If you are using a closed valley with slates,then ice and water shield could be used.If using an open copper valley,use 30 lb. felt as padding for the deck and sheathing nails,then rosin paper and finally the copper.Copper directly onto sheathing will telegraph all nails slightly raised or board imperfections.
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admin
Posted on Saturday, January 24, 2004 - 11:54 am:   Edit Post Delete Post View Post/Check IP Print Post    Move Post (Moderator/Admin Only) Ban Poster IP (Moderator/Admin only)

What weight and hardness copper are you referring to? Copper valleys on slate roofs benefit from 20 ounce copper vs 16 ounce and a hardness lever of "half hard" vs. soft (see Slate Roof Bible, 2nd ed., page 235, for mechanical properties of copper) In which case, no underlayment whatsoever is required.

Soft, 16 ounce copper can show underlying nail heads and board gaps as indentations in the valley copper, or reverse indentations, when laid flat against the uncovered roof sheathing, but this is unlikely to occur in the center, exposed part of the valley because that part of the valley metal does not lay tight against the roof unless creased, and, once creased it develops a rigidity. There is no reason to believe that this sort of thing (slight indentations) reduces the life of the valley copper anyway.

30 lb felt is recommended under valley flashing on slate roof installations, but when replacing old valleys on older slate roofs where the original underlayment is gone, underlayment beneath the replaced valley metal is optional. The use of rosin paper under valleys is generally not necessary. Valleys do not expand and contract like large open areas of copper flat roof do. Perhaps extremely large valleys with soldered joints may benefit from rosin paper, but I don't recommend soldered joints on valleys for that very reason (the solder joint can fail over time, whereas overlapped joints will not fail).

Joe Jenkins
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theslateman
Posted on Saturday, January 24, 2004 - 02:22 pm:   Edit Post Delete Post View Post/Check IP Print Post    Move Post (Moderator/Admin Only) Ban Poster IP (Moderator/Admin only)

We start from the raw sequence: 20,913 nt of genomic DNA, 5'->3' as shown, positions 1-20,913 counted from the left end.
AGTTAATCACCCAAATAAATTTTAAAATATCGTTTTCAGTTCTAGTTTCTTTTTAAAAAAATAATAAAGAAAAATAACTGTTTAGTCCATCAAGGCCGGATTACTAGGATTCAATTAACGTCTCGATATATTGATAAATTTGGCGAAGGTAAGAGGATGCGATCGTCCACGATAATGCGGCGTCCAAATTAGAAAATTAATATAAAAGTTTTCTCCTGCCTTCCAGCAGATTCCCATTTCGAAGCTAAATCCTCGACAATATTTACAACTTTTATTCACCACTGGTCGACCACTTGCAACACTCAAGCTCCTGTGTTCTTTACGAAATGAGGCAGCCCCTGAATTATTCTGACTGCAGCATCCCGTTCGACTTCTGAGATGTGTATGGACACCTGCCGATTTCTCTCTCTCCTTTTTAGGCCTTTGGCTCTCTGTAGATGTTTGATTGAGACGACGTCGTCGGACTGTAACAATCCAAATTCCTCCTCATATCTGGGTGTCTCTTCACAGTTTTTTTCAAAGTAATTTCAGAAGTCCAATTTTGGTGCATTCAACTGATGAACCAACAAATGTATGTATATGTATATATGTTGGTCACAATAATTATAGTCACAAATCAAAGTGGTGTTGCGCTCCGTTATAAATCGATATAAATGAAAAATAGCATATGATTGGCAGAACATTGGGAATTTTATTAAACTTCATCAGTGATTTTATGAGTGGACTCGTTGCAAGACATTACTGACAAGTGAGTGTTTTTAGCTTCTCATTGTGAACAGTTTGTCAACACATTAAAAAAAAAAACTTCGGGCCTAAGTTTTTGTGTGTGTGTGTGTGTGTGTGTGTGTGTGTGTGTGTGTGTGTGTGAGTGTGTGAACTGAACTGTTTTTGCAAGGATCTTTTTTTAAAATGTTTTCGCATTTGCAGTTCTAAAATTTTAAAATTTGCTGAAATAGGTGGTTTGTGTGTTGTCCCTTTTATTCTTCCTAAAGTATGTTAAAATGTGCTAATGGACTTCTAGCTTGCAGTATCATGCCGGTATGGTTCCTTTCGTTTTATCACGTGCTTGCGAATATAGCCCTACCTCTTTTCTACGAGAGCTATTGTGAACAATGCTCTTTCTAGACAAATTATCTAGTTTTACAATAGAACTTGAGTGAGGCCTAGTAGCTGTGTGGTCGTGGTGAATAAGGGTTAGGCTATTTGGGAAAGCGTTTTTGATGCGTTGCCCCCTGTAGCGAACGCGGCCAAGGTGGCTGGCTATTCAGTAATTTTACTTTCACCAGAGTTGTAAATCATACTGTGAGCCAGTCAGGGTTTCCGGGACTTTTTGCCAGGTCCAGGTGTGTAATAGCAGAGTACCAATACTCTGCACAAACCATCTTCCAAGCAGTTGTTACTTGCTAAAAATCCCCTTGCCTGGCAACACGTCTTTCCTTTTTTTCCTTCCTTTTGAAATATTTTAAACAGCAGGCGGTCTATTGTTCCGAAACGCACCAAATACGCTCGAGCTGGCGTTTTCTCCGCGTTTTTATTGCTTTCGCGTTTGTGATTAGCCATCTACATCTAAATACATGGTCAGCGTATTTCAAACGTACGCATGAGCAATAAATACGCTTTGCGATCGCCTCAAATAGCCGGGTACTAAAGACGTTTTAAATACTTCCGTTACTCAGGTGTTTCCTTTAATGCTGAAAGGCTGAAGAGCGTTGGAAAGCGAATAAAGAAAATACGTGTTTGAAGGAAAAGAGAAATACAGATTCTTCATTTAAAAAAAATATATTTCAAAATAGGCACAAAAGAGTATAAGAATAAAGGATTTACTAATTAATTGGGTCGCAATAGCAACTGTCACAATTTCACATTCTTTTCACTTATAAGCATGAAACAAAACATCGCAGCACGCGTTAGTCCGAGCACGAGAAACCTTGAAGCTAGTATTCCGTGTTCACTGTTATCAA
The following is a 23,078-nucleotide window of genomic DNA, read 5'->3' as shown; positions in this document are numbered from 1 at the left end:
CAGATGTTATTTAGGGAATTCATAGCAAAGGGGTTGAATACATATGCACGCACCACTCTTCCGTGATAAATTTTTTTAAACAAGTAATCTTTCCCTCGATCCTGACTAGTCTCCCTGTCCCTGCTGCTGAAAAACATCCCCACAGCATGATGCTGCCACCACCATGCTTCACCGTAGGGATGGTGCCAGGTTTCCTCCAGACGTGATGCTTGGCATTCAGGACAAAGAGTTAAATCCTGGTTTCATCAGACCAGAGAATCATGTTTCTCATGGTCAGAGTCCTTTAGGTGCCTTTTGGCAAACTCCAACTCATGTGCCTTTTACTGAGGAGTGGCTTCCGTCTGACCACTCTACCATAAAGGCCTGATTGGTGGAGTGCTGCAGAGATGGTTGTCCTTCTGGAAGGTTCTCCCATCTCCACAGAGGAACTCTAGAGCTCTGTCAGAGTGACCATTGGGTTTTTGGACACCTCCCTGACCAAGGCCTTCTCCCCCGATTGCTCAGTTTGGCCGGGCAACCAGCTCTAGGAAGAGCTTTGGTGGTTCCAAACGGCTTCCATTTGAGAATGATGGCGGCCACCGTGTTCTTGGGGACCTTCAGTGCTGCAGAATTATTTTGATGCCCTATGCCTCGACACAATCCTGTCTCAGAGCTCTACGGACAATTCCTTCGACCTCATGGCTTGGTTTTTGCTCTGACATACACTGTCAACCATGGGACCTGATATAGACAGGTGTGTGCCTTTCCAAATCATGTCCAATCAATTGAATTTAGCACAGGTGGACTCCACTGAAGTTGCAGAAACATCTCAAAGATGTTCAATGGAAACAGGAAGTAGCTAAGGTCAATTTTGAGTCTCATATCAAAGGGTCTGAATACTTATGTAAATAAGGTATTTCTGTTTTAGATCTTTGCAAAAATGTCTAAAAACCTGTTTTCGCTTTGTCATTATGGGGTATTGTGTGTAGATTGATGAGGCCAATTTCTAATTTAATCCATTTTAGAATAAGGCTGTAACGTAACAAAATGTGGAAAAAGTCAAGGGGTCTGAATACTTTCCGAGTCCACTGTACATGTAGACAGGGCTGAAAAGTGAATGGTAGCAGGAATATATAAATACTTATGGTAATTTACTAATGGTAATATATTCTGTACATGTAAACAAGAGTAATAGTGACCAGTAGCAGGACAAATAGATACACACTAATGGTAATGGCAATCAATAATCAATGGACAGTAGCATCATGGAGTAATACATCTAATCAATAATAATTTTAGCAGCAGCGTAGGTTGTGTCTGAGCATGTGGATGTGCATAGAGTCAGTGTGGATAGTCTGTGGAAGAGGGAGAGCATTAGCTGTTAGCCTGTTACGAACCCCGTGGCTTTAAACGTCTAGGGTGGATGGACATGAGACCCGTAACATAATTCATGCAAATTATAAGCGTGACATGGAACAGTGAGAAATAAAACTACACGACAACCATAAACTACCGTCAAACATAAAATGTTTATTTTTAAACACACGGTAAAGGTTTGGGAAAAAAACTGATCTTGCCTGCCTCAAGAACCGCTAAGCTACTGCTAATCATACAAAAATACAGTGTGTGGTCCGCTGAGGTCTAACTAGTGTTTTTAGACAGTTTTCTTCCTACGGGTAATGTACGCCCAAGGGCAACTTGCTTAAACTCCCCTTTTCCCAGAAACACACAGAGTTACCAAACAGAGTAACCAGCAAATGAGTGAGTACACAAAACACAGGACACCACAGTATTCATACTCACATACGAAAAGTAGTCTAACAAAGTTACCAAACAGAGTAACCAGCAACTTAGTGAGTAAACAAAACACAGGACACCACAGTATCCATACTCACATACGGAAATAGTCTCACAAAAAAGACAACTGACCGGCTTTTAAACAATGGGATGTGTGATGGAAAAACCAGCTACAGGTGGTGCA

IT'S THE OLD ROOFS WHICH WILL BENEFIT THE MOST FROM UNDERLAYMENT UNDER THE VALLEYS SINCE THE SHEATHING AND FASTENERS ARE OLD AND LESS SECURE.yES i USE A vALLEY WITH A CENTER BREAK OF 20 OZ. COPPER,BUT i BELIEVE THAT WEAR CAN TAKE PLACE FROM THE NAIL HEADS THAT ARE SLIGHTLY RAISED.aESTHETICALLY i LIKE THE LOOK BETTER WITH THE 30 LB. FELT AS PADDING.
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monica
Posted on Wednesday, March 17, 2004 - 05:54 pm:   Edit Post Delete Post View Post/Check IP Print Post    Move Post (Moderator/Admin Only) Ban Poster IP (Moderator/Admin only)

Hello,

I'm in the midst of preparing a bid to reroof a very small library, and I have a couple of questions if anybody would mind answering them. I was planning to ice and water sheild as an underlayment over the whole roof, mainly to make sure that there are no leaks while the slate is off ( i'm in new england, and the weather isn't exactly predictable) I've had 30 lb. felt get shredded by the wind, and I don't want to soak the books. Is there any reason not to do this?

This building's roof curves to almost flat in the final two feet above the eaves, and it originally had a sheet of flashing that ran continuous along the eaves. I'm not entirely sure how to deal with the corners, as it has a hip roof. if anyone has any ideas or any suggestions of books etc. I would greatly appreciate it. Thank you.
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Walter Musson
Posted on Thursday, March 18, 2004 - 06:31 am:   Edit Post Delete Post View Post/Check IP Print Post    Move Post (Moderator/Admin Only) Ban Poster IP (Moderator/Admin only)

Using Ice and water shield for temporary protection is both costly and wrong.It won't let vapor escape when the whole roof is covered.If you are removing slates and relaying it then why not just prepare and re-slate one side of the hipped roof at a time.This cuts down on the time each side is left without it's permanent roof.
30 lb. felt can be secured with plastic button top nails which can be slated over and have great holding power to prevent wind uplift.You could also lap the felt more than the customary 2" to 3" and use plenty of buttons to make sure there would be no problems during re-roofing.
The metal "apron" at the eaves should be replaced.Typically it would be formed with 8' or 10' sheets of metal with either locked seams or rivetted and soldered seams.Sometimes shorter lengths were used,but it isn't a single length of continuous metal.The corners need to be locked and folded or again ,rivetted and soldered.
Here in New England I usually use 1 course of Ice and water above and adhered to the top 4" of the metal apron,with 30 lb. felt to cover the balance of the roof.